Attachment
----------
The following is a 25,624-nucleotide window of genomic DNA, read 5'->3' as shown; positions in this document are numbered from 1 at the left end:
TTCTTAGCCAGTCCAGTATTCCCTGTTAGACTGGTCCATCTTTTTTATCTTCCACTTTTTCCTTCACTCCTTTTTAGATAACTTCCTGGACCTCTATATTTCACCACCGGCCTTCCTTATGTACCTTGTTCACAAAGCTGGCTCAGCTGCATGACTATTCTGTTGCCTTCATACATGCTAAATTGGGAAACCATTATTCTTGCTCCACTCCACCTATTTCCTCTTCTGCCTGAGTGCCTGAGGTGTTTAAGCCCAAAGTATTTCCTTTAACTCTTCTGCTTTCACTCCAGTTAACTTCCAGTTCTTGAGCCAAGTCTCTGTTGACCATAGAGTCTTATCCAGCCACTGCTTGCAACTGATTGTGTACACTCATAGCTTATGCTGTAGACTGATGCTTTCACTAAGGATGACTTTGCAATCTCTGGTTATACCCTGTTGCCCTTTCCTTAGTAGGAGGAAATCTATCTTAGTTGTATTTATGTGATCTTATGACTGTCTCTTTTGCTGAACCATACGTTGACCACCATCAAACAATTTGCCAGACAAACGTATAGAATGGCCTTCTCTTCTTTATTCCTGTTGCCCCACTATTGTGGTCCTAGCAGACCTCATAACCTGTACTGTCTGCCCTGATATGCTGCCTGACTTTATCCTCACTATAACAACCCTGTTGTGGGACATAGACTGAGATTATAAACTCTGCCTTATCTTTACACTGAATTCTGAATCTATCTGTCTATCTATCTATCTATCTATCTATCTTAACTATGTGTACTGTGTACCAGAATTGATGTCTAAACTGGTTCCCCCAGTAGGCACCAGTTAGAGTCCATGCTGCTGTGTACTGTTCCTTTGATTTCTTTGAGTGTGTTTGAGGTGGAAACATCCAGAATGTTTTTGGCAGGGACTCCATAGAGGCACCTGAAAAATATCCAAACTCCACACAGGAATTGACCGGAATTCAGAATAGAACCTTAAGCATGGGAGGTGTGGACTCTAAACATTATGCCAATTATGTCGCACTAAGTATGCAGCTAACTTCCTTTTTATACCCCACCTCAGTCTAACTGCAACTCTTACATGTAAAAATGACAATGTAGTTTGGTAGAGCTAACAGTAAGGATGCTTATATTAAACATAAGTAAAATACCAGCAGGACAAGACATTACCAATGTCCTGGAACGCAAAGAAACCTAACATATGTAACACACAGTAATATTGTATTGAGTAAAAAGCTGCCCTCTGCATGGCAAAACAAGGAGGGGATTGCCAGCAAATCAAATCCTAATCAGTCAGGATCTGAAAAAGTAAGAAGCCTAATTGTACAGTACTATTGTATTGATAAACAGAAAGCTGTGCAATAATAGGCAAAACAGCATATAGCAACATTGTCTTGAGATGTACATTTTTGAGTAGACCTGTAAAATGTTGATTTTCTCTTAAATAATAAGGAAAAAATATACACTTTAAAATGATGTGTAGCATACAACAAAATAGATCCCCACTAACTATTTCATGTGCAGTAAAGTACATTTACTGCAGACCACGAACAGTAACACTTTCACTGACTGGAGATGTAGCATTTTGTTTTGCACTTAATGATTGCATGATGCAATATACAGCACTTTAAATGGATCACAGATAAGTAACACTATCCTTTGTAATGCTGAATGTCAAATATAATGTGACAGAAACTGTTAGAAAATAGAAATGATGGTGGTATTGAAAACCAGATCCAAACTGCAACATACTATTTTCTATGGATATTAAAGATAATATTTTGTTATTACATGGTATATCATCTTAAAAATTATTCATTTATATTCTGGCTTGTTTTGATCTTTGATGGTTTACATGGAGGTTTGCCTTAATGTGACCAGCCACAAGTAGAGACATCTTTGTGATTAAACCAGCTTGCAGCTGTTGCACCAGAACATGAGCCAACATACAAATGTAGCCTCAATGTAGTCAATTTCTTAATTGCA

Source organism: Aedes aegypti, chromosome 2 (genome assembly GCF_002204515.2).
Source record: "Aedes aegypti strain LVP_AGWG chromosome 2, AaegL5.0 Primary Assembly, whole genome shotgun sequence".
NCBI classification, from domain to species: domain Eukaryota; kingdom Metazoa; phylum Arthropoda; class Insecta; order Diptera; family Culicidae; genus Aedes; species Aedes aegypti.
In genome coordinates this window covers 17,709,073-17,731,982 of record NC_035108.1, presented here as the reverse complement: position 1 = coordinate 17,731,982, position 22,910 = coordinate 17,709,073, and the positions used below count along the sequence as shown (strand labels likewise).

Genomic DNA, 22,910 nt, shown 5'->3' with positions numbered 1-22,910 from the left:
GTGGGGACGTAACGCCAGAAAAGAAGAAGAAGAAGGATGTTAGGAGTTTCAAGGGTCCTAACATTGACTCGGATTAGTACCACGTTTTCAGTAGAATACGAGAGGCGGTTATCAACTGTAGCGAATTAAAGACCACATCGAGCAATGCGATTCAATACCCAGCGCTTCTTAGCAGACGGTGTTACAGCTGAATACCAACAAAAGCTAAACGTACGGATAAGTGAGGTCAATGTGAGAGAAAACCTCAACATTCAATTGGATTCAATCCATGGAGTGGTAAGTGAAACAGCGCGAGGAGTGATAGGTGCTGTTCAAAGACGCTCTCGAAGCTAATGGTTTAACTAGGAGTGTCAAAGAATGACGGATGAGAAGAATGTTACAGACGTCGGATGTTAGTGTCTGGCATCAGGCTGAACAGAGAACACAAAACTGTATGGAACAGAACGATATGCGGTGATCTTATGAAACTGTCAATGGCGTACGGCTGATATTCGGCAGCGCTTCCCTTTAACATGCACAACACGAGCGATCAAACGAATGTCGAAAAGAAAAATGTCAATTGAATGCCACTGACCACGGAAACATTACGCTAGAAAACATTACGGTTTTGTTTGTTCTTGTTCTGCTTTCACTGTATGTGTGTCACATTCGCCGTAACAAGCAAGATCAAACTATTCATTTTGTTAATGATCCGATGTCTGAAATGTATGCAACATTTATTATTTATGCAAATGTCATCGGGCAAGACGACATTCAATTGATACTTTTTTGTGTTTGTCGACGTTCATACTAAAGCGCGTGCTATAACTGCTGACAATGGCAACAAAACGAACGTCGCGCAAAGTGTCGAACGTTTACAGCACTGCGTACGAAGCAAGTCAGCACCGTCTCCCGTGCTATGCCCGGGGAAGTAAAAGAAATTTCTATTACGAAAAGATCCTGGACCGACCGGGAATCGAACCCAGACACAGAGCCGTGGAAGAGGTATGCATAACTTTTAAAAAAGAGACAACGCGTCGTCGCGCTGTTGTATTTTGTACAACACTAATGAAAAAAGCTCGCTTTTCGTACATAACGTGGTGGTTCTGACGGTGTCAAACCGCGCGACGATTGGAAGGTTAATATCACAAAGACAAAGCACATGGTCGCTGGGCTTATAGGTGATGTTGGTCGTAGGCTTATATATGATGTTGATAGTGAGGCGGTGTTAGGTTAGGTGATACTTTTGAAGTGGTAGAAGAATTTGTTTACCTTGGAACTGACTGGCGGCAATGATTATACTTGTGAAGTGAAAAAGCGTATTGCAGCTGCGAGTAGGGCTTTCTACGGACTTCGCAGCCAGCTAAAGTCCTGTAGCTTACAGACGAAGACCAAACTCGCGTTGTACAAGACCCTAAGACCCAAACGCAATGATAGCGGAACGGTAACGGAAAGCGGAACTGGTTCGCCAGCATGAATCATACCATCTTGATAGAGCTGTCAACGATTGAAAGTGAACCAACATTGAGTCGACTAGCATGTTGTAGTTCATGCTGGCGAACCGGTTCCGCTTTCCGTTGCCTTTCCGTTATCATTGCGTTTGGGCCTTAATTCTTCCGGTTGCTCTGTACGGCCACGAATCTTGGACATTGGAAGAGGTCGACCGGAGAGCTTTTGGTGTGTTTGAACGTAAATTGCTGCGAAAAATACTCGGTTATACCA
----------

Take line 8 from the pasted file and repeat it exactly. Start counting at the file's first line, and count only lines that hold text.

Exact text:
GTGGGGACGTAACGCCAGAAAAGAAGAAGAAGAAGGATGTTAGGAGTTTCAAGGGTCCTAACATTGACTCGGATTAGTACCACGTTTTCAGTAGAATACGAGAGGCGGTTATCAACTGTAGCGAATTAAAGACCACATCGAGCAATGCGATTCAATACCCAGCGCTTCTTAGCAGACGGTGTTACAGCTGAATACCAACAAAAGCTAAACGTACGGATAAGTGAGGTCAATGTGAGAGAAAACCTCAACATTCAATTGGATTCAATCCATGGAGTGGTAAGTGAAACAGCGCGAGGAGTGATAGGTGCTGTTCAAAGACGCTCTCGAAGCTAATGGTTTAACTAGGAGTGTCAAAGAATGACGGATGAGAAGAATGTTACAGACGTCGGATGTTAGTGTCTGGCATCAGGCTGAACAGAGAACACAAAACTGTATGGAACAGAACGATATGCGGTGATCTTATGAAACTGTCAATGGCGTACGGCTGATATTCGGCAGCGCTTCCCTTTAACATGCACAACACGAGCGATCAAACGAATGTCGAAAAGAAAAATGTCAATTGAATGCCACTGACCACGGAAACATTACGCTAGAAAACATTACGGTTTTGTTTGTTCTTGTTCTGCTTTCACTGTATGTGTGTCACATTCGCCGTAACAAGCAAGATCAAACTATTCATTTTGTTAATGATCCGATGTCTGAAATGTATGCAACATTTATTATTTATGCAAATGTCATCGGGCAAGACGACATTCAATTGATACTTTTTTGTGTTTGTCGACGTTCATACTAAAGCGCGTGCTATAACTGCTGACAATGGCAACAAAACGAACGTCGCGCAAAGTGTCGAACGTTTACAGCACTGCGTACGAAGCAAGTCAGCACCGTCTCCCGTGCTATGCCCGGGGAAGTAAAAGAAATTTCTATTACGAAAAGATCCTGGACCGACCGGGAATCGAACCCAGACACAGAGCCGTGGAAGAGGTATGCATAACTTTTAAAAAAGAGACAACGCGTCGTCGCGCTGTTGTATTTTGTACAACACTAATGAAAAAAGCTCGCTTTTCGTACATAACGTGGTGGTTCTGACGGTGTCAAACCGCGCGACGATTGGAAGGTTAATATCACAAAGACAAAGCACATGGTCGCTGGGCTTATAGGTGATGTTGGTCGTAGGCTTATATATGATGTTGATAGTGAGGCGGTGTTAGGTTAGGTGATACTTTTGAAGTGGTAGAAGAATTTGTTTACCTTGGAACTGACTGGCGGCAATGATTATACTTGTGAAGTGAAAAAGCGTATTGCAGCTGCGAGTAGGGCTTTCTACGGACTTCGCAGCCAGCTAAAGTCCTGTAGCTTACAGACGAAGACCAAACTCGCGTTGTACAAGACCCTAAGACCCAAACGCAATGATAGCGGAACGGTAACGGAAAGCGGAACTGGTTCGCCAGCATGAATCATACCATCTTGATAGAGCTGTCAACGATTGAAAGTGAACCAACATTGAGTCGACTAGCATGTTGTAGTTCATGCTGGCGAACCGGTTCCGCTTTCCGTTGCCTTTCCGTTATCATTGCGTTTGGGCCTTAATTCTTCCGGTTGCTCTGTACGGCCACGAATCTTGGACATTGGAAGAGGTCGACCGGAGAGCTTTTGGTGTGTTTGAACGTAAATTGCTGCGAAAAATACTCGGTTATACCA